Giles: Yeah, well, the first step, the instinct was, obviously you have to go through the Scottish Register of Tartans. So you present them the sketch, you provide them with a name and a letter from the Keeling family saying, yes, we authorize Charles Jackson and Liberation Kilt to use this, to use this family, our family name. And you submit that and it goes through a whole process of review. Finally, they approve the tartan. At that point, I decided I’m going to start reaching out to some people, because I think that’s very important as an entrepreneur. A lot of the work is sort of happens in your head, but ultimately nothing gets done unless you engage. So the first about the first thing I did was to write a letter to Vivian Westwood.

Dennis: As you would do as the first thing, right?

Giles: Yeah, because, you know, she was she had dressed up the sex pistols, which again, punk and tartan that connection. and she understands this sort of, she had this dynamic herself in her way of thinking between establishment and anti-establishment.

Dennis: Mm-hmm.

Giles: She was very much, so I could really relate to what she was doing and I have tremendous admiration for her and it’s so sad that she passed away. So I wrote a letter to her and she had a very, a very gracious assistant by the name of Tiza Bailey who repeatedly said We’re sorry, but Vivian’s not available to meet with you for coffee next week.

Dennis: Mm-hmm.

Giles: Why don’t you try again in a month? So I write again in a month. We’re sorry, Vivian’s traveling to Central Europe and Vivian’s traveling to New York. So after a few months, I kind of got the message that maybe this wasn’t going to happen. So that was sort of the first thing. And then at that point, I began to really design. The same thing I did for the Keeling Tartan, the Climate Change Tartan, was to then design for the other issues. The next one I did was the Human Trafficking Tartan, which is the Blue Heart Tartan. It was then going through the UN, getting approval to use Blue Heart as a name from the United Nations. Going through the registration process, we did the same thing for the Havel Tartan. That’s named after Vaslav Havel, the former… Czech president and the dissident playwright, who a core part of his ideas is that free expression is really the bedrock of any liberal democracy. As soon as you start suppressing free speech, that’s the end of it. And to get through to his family, I basically went through Penn International, which is a very well-respected literary society that campaigns. for the release of writers of conscience around the world in these various autocratic regimes. So it was really, took me a couple more years really to get these other tartans registered and then something unexpected happened. I didn’t know this, but every time you register a tartan in Scotland, a message is sent out by the Scottish register to whoever is on the email list announcing. that hey, there are some registered tartans, okay? I didn’t know that, no one told me that.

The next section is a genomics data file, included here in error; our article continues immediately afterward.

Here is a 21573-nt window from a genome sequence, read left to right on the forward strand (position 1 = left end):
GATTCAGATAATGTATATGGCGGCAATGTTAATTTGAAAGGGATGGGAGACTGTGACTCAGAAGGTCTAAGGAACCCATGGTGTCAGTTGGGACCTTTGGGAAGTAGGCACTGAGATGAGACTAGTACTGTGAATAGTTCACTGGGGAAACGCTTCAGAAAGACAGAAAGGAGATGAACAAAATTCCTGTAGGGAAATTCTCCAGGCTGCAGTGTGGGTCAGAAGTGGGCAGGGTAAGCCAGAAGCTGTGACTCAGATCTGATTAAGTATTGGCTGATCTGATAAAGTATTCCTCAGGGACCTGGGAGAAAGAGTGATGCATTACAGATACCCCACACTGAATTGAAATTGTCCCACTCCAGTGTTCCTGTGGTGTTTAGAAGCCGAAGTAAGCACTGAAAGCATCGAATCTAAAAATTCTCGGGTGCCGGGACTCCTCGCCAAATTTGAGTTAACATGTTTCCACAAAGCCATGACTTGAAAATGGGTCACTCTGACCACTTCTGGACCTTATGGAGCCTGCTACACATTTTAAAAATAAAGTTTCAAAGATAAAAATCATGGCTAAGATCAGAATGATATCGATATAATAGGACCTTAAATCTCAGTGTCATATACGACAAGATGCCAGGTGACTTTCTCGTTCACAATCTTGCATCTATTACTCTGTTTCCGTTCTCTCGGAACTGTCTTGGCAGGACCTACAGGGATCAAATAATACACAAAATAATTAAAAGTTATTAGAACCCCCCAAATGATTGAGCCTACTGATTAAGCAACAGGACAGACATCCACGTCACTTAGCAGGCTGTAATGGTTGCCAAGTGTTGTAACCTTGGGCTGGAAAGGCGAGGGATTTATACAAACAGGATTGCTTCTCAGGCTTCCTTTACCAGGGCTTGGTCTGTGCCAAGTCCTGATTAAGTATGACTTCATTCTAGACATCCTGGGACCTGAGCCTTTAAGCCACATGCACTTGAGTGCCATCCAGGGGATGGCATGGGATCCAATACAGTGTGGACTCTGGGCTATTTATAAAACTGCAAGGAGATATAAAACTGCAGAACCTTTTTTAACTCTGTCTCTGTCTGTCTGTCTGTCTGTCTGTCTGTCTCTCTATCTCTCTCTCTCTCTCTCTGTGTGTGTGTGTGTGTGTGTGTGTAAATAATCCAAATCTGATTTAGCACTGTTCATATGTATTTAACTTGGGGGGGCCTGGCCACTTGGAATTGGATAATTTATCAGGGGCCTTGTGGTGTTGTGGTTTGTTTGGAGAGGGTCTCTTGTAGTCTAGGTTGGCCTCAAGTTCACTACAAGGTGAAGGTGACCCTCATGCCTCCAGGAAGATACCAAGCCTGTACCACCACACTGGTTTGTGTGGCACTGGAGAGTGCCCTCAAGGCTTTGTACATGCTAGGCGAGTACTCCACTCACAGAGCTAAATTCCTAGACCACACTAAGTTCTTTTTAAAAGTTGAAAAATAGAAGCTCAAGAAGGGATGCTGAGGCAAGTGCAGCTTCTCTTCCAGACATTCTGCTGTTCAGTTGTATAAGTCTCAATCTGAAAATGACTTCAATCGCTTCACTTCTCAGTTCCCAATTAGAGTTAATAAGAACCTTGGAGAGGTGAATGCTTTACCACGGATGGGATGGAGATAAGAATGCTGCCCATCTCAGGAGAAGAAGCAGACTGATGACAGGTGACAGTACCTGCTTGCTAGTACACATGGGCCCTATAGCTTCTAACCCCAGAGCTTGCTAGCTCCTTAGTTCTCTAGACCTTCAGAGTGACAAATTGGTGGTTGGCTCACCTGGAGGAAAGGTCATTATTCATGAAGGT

Dennis: Mm-hmm.

Giles: So suddenly I get this call from an independent journalist who writes for major newspapers in the UK. And he said, oh, I just saw that you registered five tartans for all these different causes. Would you like to, can I do a story on this? And it ended up being a full page in Scotland on Sunday, which is the sort of national newspaper. which was great traction.

Dennis: Mm.

Giles: We also had some negative traction, however. After the publication of the tartans, I began to work with a mill in Scotland and they produced a piece of the tartan. And then unfortunately, some unscrupulous person decided that they would start selling our tartans online. and I discovered this just by doing a search on the internet and have basically claimed ownership of our tartans and that was a real setback for me because I had to hire a law firm in London to basically defuse the situation and eventually we prevailed and were able to get back on track

Dennis: Oh wow, some of the challenges along the way now.

Giles: Yes, yes, absolutely.

Dennis: So from starting with the first designs to getting, I didn’t even know you would have to get some approval for the tartans and register the name, so something new to be learned, but then

Giles: Yep.

Dennis: it also provided you a lot of benefits with, well, being sent out with all the new approved tartans from the Scottish government. And the news, a journalist picked it up, put it in the news journey and you got a lot of traction out of it. Plus some challenges along the way as well.

Giles: Yeah, that’s true.

Dennis: Well, taking on this journey now, basically from a lot of these steps that happen after you sketch the first Titan, where are you now with Liberation Kilt?